jonah hill texts messages

Jonah Hill’s ‘boundaries’ texts prove we should all beware of therapised men

He allegedly banned his girlfriend from ‘surfing with men’ despite her being a professional surfer


I’d like to preface this by saying all men should follow in women’s footsteps and go to therapy. It makes them better boyfriends but, more importantly, better people. However, this being said, for some of the more toxic variety, this advice can backfire drastically. They can start to use tools and terms from therapy against you.

This weekend, Jonah Hill’s ex-girlfriend Sarah Brady published messages, allegedly from him during their relationship, to Instagram. “Jonah Hill texts” and “Jonah Hill messages” quickly began to trend on Google as Twitter timelines gawked aghast at the supposed “boundaries” the comedian had set for Sarah during their relationship.

Reading like a wishlist of how not to have a hot girl summer, the messages read: “Plain and simple: If you need: Surfing with men, Boundaryless inappropriate friendships with men, to model, to post pictures of yourself in a bathing suit, to post sexual pictures, friendships with women who are in unstable places and from your wild recent past beyond getting lunch or something respectful I am not the right partner for you.”

The lengthy paragraph (bore off) continued: “If these things bring you to a place of happiness, I support it and there will be no hard feelings. These are my boundaries for romantic partnership. My boundaries with you based on the ways these actions have hurt our trust.”

A few things here: First of all, Sarah is a professional surfer. So, banning her from surfing with men is logistically difficult and untrustingly unkind. She’s also an influencer from her success on a board, with 125,000 followers— meaning sharing pictures from the sea in a swimsuit is intrinsically part of her career. Jonah knew all of these things when he first slid into her DMs.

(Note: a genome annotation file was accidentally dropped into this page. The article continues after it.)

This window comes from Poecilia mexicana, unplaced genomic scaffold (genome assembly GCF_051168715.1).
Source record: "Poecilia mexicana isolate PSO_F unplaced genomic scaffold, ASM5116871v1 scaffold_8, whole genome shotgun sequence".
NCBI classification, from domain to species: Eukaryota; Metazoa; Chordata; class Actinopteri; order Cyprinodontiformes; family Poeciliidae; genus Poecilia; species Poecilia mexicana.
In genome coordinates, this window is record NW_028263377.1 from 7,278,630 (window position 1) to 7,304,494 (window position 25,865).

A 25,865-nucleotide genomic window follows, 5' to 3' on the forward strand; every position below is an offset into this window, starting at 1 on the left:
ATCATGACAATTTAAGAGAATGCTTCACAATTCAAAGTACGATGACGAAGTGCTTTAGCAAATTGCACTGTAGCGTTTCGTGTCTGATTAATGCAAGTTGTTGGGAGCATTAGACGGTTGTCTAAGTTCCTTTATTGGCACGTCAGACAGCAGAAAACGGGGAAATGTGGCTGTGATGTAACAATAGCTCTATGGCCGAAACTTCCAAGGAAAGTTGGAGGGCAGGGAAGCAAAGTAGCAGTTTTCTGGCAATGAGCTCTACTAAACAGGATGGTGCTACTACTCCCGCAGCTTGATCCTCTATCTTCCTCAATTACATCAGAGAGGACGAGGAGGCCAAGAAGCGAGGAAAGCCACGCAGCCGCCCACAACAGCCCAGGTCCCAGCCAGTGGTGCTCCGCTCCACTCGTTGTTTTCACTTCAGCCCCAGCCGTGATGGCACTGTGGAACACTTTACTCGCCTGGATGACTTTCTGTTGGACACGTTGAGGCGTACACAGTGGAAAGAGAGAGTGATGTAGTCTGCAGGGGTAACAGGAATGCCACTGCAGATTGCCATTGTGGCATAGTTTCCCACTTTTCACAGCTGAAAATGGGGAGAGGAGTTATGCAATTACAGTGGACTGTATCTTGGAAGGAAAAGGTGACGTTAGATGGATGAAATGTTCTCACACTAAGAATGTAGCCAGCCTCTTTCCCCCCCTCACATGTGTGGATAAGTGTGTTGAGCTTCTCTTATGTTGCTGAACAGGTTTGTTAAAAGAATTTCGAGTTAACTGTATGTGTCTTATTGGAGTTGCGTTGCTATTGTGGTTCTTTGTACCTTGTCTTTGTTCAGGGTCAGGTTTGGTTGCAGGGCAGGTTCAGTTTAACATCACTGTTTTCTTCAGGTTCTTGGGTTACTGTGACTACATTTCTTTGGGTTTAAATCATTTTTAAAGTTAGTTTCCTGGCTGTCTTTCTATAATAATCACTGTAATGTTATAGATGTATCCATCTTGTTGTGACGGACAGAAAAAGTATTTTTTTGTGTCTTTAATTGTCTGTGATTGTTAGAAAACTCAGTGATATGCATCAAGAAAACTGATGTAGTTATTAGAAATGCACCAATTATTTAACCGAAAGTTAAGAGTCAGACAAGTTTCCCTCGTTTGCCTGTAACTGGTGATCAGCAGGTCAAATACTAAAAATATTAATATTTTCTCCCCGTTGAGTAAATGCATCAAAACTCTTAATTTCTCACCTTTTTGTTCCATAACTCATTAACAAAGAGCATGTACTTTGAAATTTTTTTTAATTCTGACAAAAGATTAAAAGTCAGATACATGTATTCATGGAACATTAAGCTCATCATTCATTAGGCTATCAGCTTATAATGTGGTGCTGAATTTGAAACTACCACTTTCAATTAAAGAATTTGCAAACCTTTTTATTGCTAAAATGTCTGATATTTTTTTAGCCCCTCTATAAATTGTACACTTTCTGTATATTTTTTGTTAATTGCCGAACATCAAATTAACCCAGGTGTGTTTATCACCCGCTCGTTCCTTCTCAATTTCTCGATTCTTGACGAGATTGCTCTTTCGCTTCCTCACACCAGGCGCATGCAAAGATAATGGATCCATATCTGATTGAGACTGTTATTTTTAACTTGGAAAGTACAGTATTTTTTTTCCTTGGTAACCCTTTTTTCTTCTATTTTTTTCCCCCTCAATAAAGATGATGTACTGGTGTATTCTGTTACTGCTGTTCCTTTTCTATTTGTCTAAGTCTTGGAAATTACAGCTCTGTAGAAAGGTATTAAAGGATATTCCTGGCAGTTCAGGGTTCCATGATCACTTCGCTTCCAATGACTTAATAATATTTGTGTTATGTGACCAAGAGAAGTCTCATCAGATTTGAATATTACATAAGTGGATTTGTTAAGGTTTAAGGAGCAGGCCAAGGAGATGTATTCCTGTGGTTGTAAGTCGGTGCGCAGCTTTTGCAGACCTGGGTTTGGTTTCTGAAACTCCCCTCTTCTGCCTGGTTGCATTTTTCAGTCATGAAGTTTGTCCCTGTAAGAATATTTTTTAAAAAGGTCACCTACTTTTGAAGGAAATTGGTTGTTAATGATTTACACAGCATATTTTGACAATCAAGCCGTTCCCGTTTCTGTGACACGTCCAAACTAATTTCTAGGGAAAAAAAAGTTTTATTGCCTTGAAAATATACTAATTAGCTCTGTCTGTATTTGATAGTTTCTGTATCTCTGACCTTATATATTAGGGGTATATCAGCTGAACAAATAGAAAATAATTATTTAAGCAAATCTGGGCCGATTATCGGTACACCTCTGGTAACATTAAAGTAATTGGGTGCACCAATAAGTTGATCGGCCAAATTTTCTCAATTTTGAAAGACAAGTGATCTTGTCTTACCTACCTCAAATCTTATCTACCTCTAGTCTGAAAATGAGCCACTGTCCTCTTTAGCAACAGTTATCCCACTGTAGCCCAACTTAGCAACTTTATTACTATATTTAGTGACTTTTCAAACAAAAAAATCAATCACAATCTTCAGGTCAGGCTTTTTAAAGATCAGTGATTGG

“Jonah Hill was using therapy speak to control his girlfriend,” therapist Jeff Guenther said of the messages Sarah published. “It’s important we go over this misuse of therapy language, which…can be super problematic as it masks controlling behaviour under a commonly accepted positive concept, in this case, boundaries, making it harder for the person on the receiving end, Sarah, to challenge it.”

Jeff continued: “A boundary is a healthy limit a person sets for themselves to protect their well-being and integrity. It’s a rule or guideline one creates to identify reasonable, safe and permissible ways for others to behave towards them and how they’ll respond when someone passes those limits.

“However, in the message Jonah sent to Sarah, he is not setting boundaries that protect his emotional well-being. Instead, he is dictating what behaviours and friendships Sarah is permitted to have. He’s essentially instructing Sarah on who she can be friends with, what she can do professionally, and how she can show up online,” he said.

“This is not an example of healthy boundary setting,” Jeff concluded. “Instead, it reflects an attempt at control. It demonstrates a lack of respect for Sarah’s autonomy and individuality. Jona’s message is more about restricting Sarah’s behaviour to suit his comfort levels and insecurities rather than expressing his feelings or needs in a healthy manner.

“A healthier and less manipulative approach might be for Jonah to express how Sarah’s actions make him feel without using ultimatums about what she should or should not do. Side note, I bet he loved how hot Sarah looked in her posts before they got together…[and] Jonah Hill made a lovely documentary about therapy [called Stutz], and it’s a shame to see him weaponising what he learned to attempt to manipulate his girlfriend. That sucks.”

To put it simply, boundaries aren’t demands. And Sarah shouldn’t have had to follow a list of rules to make her boyfriend happy. That’s not normal. Jonah is yet to respond to Sarah’s posts and didn’t respond to The Tab’s request for comment – but he’s still selling tote bags which say “complete unrelenting control” on his clothing brand’s website.

Of her mental health today, Sarah has said: “It’s been a year of healing & growth with the help of loved ones and doctors to get back to living my life without guilt, shame, and self-judgment for things as small as swimming in a swimsuit rather than a more conservative wetsuit. And I’m sure there’s still much more healing from this abuse ahead of me.”

Related stories recommended by this writer:

‘This is no longer serving me’: Calling time on therapy speak 

Why we fall out with our second year flatmates, according to a therapist 

Could chat GPT help students with their mental health?